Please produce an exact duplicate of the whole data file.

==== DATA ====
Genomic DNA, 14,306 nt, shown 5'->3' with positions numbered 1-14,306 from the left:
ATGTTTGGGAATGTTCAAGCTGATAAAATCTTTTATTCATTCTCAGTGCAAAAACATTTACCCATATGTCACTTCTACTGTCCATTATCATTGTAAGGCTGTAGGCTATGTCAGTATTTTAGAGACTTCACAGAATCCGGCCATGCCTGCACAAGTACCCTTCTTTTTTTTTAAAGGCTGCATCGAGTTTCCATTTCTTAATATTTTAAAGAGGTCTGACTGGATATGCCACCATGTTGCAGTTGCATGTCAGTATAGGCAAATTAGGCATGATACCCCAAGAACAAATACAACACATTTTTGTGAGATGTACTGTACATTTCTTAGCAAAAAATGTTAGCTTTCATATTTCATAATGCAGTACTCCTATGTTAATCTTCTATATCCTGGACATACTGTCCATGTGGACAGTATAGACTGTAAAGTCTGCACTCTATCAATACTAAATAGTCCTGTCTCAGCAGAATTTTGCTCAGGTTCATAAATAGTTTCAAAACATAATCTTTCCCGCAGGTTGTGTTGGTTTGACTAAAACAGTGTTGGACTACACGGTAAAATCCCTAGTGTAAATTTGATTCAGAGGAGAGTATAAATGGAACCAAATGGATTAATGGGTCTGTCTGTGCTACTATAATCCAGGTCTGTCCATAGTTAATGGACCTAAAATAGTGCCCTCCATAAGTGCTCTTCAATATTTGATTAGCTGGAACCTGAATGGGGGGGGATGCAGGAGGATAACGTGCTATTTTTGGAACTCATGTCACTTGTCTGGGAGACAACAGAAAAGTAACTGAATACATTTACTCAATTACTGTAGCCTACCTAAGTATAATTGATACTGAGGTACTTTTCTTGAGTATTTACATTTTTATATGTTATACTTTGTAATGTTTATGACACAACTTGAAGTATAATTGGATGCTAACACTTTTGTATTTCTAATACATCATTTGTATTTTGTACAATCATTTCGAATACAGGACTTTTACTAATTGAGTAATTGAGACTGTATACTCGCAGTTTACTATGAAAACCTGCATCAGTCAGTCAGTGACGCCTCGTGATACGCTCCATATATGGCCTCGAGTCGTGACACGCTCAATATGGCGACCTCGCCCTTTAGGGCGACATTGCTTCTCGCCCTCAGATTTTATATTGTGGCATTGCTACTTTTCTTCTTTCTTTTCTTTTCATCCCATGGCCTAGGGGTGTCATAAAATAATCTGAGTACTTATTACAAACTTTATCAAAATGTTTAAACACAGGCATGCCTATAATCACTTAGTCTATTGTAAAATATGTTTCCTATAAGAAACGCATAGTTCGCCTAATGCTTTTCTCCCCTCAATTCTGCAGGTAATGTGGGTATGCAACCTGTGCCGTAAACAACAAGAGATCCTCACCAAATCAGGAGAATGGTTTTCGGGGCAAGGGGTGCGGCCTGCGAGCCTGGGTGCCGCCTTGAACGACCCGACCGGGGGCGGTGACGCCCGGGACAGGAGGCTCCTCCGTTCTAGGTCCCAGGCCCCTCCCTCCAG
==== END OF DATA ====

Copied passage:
Genomic DNA, 14,306 nt, shown 5'->3' with positions numbered 1-14,306 from the left:
ATGTTTGGGAATGTTCAAGCTGATAAAATCTTTTATTCATTCTCAGTGCAAAAACATTTACCCATATGTCACTTCTACTGTCCATTATCATTGTAAGGCTGTAGGCTATGTCAGTATTTTAGAGACTTCACAGAATCCGGCCATGCCTGCACAAGTACCCTTCTTTTTTTTTAAAGGCTGCATCGAGTTTCCATTTCTTAATATTTTAAAGAGGTCTGACTGGATATGCCACCATGTTGCAGTTGCATGTCAGTATAGGCAAATTAGGCATGATACCCCAAGAACAAATACAACACATTTTTGTGAGATGTACTGTACATTTCTTAGCAAAAAATGTTAGCTTTCATATTTCATAATGCAGTACTCCTATGTTAATCTTCTATATCCTGGACATACTGTCCATGTGGACAGTATAGACTGTAAAGTCTGCACTCTATCAATACTAAATAGTCCTGTCTCAGCAGAATTTTGCTCAGGTTCATAAATAGTTTCAAAACATAATCTTTCCCGCAGGTTGTGTTGGTTTGACTAAAACAGTGTTGGACTACACGGTAAAATCCCTAGTGTAAATTTGATTCAGAGGAGAGTATAAATGGAACCAAATGGATTAATGGGTCTGTCTGTGCTACTATAATCCAGGTCTGTCCATAGTTAATGGACCTAAAATAGTGCCCTCCATAAGTGCTCTTCAATATTTGATTAGCTGGAACCTGAATGGGGGGGGATGCAGGAGGATAACGTGCTATTTTTGGAACTCATGTCACTTGTCTGGGAGACAACAGAAAAGTAACTGAATACATTTACTCAATTACTGTAGCCTACCTAAGTATAATTGATACTGAGGTACTTTTCTTGAGTATTTACATTTTTATATGTTATACTTTGTAATGTTTATGACACAACTTGAAGTATAATTGGATGCTAACACTTTTGTATTTCTAATACATCATTTGTATTTTGTACAATCATTTCGAATACAGGACTTTTACTAATTGAGTAATTGAGACTGTATACTCGCAGTTTACTATGAAAACCTGCATCAGTCAGTCAGTGACGCCTCGTGATACGCTCCATATATGGCCTCGAGTCGTGACACGCTCAATATGGCGACCTCGCCCTTTAGGGCGACATTGCTTCTCGCCCTCAGATTTTATATTGTGGCATTGCTACTTTTCTTCTTTCTTTTCTTTTCATCCCATGGCCTAGGGGTGTCATAAAATAATCTGAGTACTTATTACAAACTTTATCAAAATGTTTAAACACAGGCATGCCTATAATCACTTAGTCTATTGTAAAATATGTTTCCTATAAGAAACGCATAGTTCGCCTAATGCTTTTCTCCCCTCAATTCTGCAGGTAATGTGGGTATGCAACCTGTGCCGTAAACAACAAGAGATCCTCACCAAATCAGGAGAATGGTTTTCGGGGCAAGGGGTGCGGCCTGCGAGCCTGGGTGCCGCCTTGAACGACCCGACCGGGGGCGGTGACGCCCGGGACAGGAGGCTCCTCCGTTCTAGGTCCCAGGCCCCTCCCTCCAG